FAO forecast the country will additionally import 100,000 tons of rice this year to secure a total of 1.7 million tons, VOA said.

The agency further estimated the North to produce 2.5 million tons of corn this year, about the same level as last year, it said.

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South Korea confirms endangered stork breeding successful

Endangered stork breeding attempt succeeds in central S. Korea

2016/05/23 11:59

YESAN, South Korea, May 23 (Yonhap) — A released stork has hatched two chicks in the wild in the country’s central region, marking the species’ first natural breeding in the country, the Yesan municipal government said Monday, quoting a research center tasked with restoring the endangered bird.

The Oriental White Stork Park in Yesan, a town in South Korea’s central province of South Chungcheong, said its researchers confirmed the chicks in a nest of a female stork named Minhwang and a male stork named Manhwang on Sunday. The two are part of eight storks that the park returned to the wild in September last year.

The female stork Minhwang (L) and male stork Manhwang tend to their newly hatched chicks at a stork park in Yesan, a town about 134 kilometers south of Seoul, in this photo provided on May 23, 2016, by the Yesan municipality. (Yonhap) The female stork Minhwang (L) and male stork Manhwang tend to their newly hatched chicks at a stork park in Yesan, a town about 134 kilometers south of Seoul, in this photo provided on May 23, 2016, by the Yesan municipality. (Yonhap)

Observation of the chicks through a telescope showed they are around 10 centimeters long, and they are believed to have hatched on Friday and Sunday, respectively, based on their body sizes, the center said.

It is the first time since 1971, when the species became extinct in the wild in South Korea that the stork has had natural breeding. About a month ago, the park said Minhwang laid at least two eggs in the wild.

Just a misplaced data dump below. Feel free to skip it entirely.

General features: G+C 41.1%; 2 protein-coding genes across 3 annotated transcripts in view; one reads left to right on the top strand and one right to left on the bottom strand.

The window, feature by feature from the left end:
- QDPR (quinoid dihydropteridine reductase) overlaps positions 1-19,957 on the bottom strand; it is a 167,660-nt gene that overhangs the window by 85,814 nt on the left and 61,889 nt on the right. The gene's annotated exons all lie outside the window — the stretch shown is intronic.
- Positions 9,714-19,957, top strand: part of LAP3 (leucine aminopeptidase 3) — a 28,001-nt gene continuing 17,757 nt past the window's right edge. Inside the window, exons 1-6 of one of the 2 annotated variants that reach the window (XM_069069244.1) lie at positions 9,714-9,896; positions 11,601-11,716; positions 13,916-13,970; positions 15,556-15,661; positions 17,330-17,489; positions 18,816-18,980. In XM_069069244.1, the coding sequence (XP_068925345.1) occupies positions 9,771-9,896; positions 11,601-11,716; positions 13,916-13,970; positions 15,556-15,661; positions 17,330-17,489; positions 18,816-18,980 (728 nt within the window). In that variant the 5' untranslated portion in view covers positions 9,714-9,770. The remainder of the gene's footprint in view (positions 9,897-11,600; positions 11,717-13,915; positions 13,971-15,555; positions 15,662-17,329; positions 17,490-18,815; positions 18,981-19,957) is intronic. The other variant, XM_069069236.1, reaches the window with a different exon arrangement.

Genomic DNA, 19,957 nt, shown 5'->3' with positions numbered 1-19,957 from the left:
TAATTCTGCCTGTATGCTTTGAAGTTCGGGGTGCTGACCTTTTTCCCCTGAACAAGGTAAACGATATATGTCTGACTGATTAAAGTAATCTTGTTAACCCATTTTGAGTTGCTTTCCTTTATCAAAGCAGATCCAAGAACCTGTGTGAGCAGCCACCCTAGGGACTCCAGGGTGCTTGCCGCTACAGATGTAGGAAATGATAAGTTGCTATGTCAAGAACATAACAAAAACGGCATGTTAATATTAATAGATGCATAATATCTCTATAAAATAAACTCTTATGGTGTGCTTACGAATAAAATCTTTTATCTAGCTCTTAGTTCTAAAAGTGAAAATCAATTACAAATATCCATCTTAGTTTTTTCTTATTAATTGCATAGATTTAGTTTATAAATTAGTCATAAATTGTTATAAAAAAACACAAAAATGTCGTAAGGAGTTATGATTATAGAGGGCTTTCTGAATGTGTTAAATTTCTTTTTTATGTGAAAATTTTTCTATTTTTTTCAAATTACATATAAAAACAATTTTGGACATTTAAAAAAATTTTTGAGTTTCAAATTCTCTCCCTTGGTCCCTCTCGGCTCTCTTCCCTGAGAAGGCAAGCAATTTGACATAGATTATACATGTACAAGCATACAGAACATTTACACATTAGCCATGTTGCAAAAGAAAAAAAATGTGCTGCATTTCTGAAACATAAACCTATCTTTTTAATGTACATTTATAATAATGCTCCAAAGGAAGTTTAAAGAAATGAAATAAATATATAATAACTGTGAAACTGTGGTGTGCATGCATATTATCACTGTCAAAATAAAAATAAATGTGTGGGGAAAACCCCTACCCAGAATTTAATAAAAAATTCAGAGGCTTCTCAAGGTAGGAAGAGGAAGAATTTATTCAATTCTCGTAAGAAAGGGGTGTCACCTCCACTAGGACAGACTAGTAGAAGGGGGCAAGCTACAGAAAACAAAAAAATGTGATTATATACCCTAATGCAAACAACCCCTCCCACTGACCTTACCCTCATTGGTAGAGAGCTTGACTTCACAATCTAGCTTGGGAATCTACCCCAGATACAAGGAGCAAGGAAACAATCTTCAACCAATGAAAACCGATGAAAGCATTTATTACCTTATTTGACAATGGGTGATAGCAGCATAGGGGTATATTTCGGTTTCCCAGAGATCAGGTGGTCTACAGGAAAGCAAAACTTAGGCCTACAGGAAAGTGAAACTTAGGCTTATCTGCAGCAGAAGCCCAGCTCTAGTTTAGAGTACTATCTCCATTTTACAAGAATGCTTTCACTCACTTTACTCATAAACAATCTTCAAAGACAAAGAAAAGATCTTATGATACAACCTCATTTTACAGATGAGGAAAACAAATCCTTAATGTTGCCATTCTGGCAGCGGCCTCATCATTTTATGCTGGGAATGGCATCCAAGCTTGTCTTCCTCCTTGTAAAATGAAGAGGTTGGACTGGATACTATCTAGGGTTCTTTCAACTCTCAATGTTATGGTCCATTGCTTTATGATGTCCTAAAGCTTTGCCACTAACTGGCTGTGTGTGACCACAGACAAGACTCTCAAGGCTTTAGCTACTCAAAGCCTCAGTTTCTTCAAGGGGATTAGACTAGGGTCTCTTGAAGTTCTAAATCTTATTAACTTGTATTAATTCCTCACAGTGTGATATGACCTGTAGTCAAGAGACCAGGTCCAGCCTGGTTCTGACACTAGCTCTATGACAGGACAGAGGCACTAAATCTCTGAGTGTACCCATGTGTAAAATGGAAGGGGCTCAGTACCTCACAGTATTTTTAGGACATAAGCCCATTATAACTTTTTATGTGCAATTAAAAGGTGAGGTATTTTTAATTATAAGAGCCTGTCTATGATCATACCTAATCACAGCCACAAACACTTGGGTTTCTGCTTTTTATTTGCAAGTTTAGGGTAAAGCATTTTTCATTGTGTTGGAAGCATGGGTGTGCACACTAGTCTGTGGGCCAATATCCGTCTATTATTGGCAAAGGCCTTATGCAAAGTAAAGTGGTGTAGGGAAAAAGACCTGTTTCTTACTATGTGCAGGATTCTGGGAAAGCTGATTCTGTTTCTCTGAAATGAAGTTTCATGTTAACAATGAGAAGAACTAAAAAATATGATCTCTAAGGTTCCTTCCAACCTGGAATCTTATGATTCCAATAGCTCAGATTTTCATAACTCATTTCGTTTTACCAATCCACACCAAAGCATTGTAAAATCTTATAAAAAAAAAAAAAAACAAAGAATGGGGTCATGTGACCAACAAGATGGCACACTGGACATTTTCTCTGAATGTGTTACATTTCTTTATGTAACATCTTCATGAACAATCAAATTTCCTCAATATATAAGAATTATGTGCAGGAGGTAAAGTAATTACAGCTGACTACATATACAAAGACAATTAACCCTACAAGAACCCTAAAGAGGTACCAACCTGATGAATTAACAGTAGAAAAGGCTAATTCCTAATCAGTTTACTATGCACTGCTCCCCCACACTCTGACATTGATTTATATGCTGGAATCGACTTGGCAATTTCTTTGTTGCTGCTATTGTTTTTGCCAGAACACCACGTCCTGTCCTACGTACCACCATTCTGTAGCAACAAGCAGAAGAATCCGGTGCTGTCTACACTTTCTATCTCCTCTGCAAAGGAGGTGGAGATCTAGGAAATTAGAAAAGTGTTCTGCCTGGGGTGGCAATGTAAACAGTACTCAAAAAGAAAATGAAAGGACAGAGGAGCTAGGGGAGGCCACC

Minhwang and Manhwang had flown as far as North Korea via the southwestern town of Yeonggwang before settling in the nest early last month. The couple were spotted taking turns sitting on the eggs and keeping the nest in good shape, it said.

This file photo, dated Sept. 3, 2015, shows Oriental white storks being released into the wild from a stork park in the town of Yesan, 134 kilometers south of Seoul. (Yonhap) This file photo, dated Sept. 3, 2015, shows Oriental white storks being released into the wild from a stork park in the town of Yesan, 134 kilometers south of Seoul. (Yonhap)

The Yesan municipal government established the park in 2009 as part of its efforts to promote the reintroduction of the bird, designated as national monument No. 199, and released six adult storks and two young ones into the wild last year. It plans to return 10 storks a year to the wild after reorienting them.

namsh@yna.co.kr

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Norway to ban gas-powered cars

Norway Aims To Ban Sales Of Gas-Powered Vehicles By 2025

Photo of Chris White

CHRIS WHITE
 10:56 PM 06/04/2016

Norway has decided to prohibit the selling of all gasoline-powered cars by 2025, according to Norwegian newspaper Dagens Næringsliv.

The ban, which has received support from political parties on the left and the right, is pegged to be the most aggressive anti-gasoline energy policies of its kind in the world – the irony, of course, is that Norway is one of the largest producers of fossil fuels in the entire world.

Norwegians produced and exported in 2013 more than 1.2 million barrels of oil, placing it 14th overall on a list of exporting countries, just below Qatar and Mexico.

India and Denmark have discussed the possibility of banning gas-powered cars as well, but India’s policy would begin five years after Norway’s, in 2030, and the Dutch parliament is heavily divided on their version of the ban, which would also start in 2025.

Read more: http://dailycaller.com/2016/06/04/norway-aims-to-ban-sales-of-gas-powered-vehicles-by-2025/#ixzz4AjDKflYp